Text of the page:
I chose to have elective foot surgery.
I suppose that's a redundant statement.
I tell you this just so we're clear that any whining appearing in today's blog post is taken with a grain of salt. I don't aspire to be a whiner. At least not after all the therapy I've paid for. But today it may pop in for old time's sake.
It all started with pain in my big toe about three years ago. I lived with it for year and it wasn't really that big of a deal. An annoyance to be sure, but manageable. Over time it grew worse so I decided to have an X-ray and voilà the diagnosis: bone spurs on my big toe, also know as osteophytes resulting in hallux rigidus or, big stiff toe.
I let another year pass.
This condition, while not debilitating, has definitely contributed to a major decline in my physical activity. For person whose goal is to move more and eat well, it was beginning to become a real problem. When I'd swim, I couldn't push off from the wall with my right foot. When I'd walk, I'd favor it, resulting in a gait that wasn't doing my body any favors. And don't even get me started on running. Although I could run without feeling any pain, it became a huge mental block I couldn't seem to get over. So several months ago, I booked the surgery.
The lack of physical activity combined with less than inspired eating is contributing to increasing poundage. This was the right thing to do.
The night before, I did something you should never do the night before surgery: I consulted Dr. Google. Horror story after horror story was mine to read, cherish and freak out over. And yes, you guessed it, I sat there in tears wondering if I was making the right decision.
But I figured do it now or it will be much harder later.
Surgery day came and before I knew it, bone spurs were gone, an osteotomy was completed and I was waking up from a restful, drug-induced snooze.
Then the reality hit: I was going to be far more incapacitated than I'd imagined.
Now before I begin my lament, here's the other reality: this type of thing doesn't magically go away on its own. You either live with it as it gets worse, or get it taken care of. I keep telling myself every time I make my way up or down the stairs, step by tedious step. I've been trying to remain positive. You know, act like a responsible adult who is simply doing what is needed.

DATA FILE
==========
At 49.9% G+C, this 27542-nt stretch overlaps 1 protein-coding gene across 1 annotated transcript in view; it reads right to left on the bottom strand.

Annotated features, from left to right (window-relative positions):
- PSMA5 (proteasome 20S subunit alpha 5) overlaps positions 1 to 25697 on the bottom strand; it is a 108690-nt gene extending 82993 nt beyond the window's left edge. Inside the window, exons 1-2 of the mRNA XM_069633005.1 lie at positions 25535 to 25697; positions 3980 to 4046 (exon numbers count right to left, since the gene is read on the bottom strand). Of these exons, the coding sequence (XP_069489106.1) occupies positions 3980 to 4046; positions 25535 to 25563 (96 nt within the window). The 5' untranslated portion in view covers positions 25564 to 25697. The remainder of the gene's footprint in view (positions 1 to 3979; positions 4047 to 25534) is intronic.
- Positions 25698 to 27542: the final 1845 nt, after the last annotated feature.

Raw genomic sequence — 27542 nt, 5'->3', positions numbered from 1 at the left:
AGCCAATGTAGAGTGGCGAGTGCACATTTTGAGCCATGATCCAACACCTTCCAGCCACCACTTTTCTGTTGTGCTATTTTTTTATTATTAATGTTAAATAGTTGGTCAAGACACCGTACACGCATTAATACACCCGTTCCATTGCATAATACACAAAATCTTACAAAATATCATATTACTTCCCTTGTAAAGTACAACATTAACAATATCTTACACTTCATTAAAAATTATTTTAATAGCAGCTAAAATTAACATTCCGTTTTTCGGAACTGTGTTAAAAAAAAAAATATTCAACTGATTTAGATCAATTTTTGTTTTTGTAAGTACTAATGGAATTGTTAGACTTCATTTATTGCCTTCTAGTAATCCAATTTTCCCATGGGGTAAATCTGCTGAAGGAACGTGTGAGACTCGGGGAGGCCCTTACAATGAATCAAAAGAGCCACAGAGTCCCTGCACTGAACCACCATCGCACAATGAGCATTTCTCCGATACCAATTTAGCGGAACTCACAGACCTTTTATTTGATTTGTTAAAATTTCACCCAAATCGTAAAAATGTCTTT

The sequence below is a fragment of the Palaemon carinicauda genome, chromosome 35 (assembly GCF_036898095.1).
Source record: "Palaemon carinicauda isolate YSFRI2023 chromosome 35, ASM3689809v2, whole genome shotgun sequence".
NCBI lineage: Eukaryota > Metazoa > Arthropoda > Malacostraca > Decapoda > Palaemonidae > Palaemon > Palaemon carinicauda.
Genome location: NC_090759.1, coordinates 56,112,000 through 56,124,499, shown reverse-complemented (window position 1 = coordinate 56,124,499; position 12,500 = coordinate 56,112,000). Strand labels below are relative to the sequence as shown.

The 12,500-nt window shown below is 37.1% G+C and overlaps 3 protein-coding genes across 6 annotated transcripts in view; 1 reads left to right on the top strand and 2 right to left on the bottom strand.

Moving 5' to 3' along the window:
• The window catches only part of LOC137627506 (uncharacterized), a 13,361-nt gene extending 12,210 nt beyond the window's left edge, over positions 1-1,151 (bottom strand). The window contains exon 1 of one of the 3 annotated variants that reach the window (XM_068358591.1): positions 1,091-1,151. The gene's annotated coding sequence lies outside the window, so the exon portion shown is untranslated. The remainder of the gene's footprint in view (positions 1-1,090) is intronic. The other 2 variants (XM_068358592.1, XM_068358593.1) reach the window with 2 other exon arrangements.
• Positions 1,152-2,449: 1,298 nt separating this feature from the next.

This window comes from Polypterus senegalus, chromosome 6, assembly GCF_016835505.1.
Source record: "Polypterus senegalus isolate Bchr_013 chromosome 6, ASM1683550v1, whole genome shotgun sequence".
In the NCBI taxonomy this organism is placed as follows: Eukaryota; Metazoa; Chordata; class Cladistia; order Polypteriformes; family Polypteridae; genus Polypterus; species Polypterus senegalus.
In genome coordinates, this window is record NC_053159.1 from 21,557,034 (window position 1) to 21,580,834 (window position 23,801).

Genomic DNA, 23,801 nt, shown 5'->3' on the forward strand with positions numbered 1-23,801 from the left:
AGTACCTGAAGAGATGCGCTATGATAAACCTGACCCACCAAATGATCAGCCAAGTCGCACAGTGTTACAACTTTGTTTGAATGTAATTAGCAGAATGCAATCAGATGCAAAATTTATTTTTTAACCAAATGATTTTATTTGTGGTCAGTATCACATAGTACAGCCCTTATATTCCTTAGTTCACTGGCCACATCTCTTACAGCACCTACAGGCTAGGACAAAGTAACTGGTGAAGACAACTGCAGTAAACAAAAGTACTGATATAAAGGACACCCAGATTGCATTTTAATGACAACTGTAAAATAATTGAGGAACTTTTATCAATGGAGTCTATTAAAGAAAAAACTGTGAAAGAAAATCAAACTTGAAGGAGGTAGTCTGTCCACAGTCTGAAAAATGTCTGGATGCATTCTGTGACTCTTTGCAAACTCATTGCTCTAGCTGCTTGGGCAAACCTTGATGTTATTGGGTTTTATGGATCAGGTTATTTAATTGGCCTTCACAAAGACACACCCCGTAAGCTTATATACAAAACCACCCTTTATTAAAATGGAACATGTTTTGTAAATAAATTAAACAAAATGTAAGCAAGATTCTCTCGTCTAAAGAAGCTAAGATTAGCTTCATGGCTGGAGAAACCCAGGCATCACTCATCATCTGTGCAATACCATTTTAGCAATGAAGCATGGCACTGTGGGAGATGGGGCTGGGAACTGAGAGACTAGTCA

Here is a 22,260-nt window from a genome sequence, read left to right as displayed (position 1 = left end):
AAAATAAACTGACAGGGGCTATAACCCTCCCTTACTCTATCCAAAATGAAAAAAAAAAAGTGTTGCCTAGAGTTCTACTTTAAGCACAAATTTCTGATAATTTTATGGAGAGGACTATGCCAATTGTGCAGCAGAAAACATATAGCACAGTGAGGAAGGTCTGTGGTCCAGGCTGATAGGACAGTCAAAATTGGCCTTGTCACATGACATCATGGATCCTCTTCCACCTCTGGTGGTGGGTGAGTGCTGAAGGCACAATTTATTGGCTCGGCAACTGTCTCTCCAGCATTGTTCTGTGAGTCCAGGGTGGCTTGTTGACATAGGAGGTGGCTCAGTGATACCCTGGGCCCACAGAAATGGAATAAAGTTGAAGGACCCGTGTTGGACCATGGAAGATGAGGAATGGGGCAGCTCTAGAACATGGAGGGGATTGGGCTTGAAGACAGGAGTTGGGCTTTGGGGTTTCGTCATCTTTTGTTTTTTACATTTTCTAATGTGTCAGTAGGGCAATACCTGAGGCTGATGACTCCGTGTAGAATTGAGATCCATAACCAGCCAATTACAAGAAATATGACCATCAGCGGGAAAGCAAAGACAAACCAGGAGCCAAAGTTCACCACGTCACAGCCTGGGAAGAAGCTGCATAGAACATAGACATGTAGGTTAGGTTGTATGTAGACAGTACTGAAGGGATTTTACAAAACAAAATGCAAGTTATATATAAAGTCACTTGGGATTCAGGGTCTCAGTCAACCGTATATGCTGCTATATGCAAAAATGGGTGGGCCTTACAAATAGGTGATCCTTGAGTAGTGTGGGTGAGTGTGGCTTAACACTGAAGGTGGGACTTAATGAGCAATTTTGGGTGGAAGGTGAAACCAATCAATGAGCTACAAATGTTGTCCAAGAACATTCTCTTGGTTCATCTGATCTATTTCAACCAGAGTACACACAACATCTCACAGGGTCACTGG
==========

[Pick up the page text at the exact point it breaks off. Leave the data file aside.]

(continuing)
Most of the time, I'm succeeding.
But if I'm being honest, this sucks goat balls.
There. I feel much better.
For the first two days, I was restricted to my room. Foot elevated, ice applied, narcotic drugs a-flowing. (Hydrocodone for those who like to know that sort of thing.) The pain was manageable.
By Day Three, I camped out on the family room couch, still letting it sink in that I couldn't do anything. No cooking, no cleaning, no working, no nothing.
All I could do was read or watch TV. Doctor's orders. (Well, the doctor didn't order me to watch a full season of Mad Men in one sitting, but you get the idea.)
Now that may sound like a mini vacation from life, and I suppose it sort of is, but let me tell you this: I prefer life. (Although my therapist would remind me that this is life, so there you go.)
Even today, as I sit at the computer to type this up, I'm headed back to the foot elevation shortly. I have my follow up appointment tomorrow where I believe they take a pin out. I asked my doctor if I had to have another surgery for that, and she told me she would do the procedure in her office. When I asked how, she replied, "Very carefully."
I Googled "foot surgery pin removal" and let's just say I stopped watching the video when the pliers came out.
For those of you who deal with chronic issues, or who have had much more serious procedures—either you personally or someone in your family—you have my heartfelt compassion. If anything, this is making me so grateful for general health and well-being.
When I get back to dancing form, I won't take that for granted.
Now if you'll excuse me, I have a date with Don Draper though I'm still not sure if I actually care what happens to him or not. Bring on Season Two…
Thank you to my husband, my daughter and my son for taking such good care of me, and for my neighbor Angela who made me a soup that I've been living on for several days. I am so grateful to have a family who care for me and make me feel loved.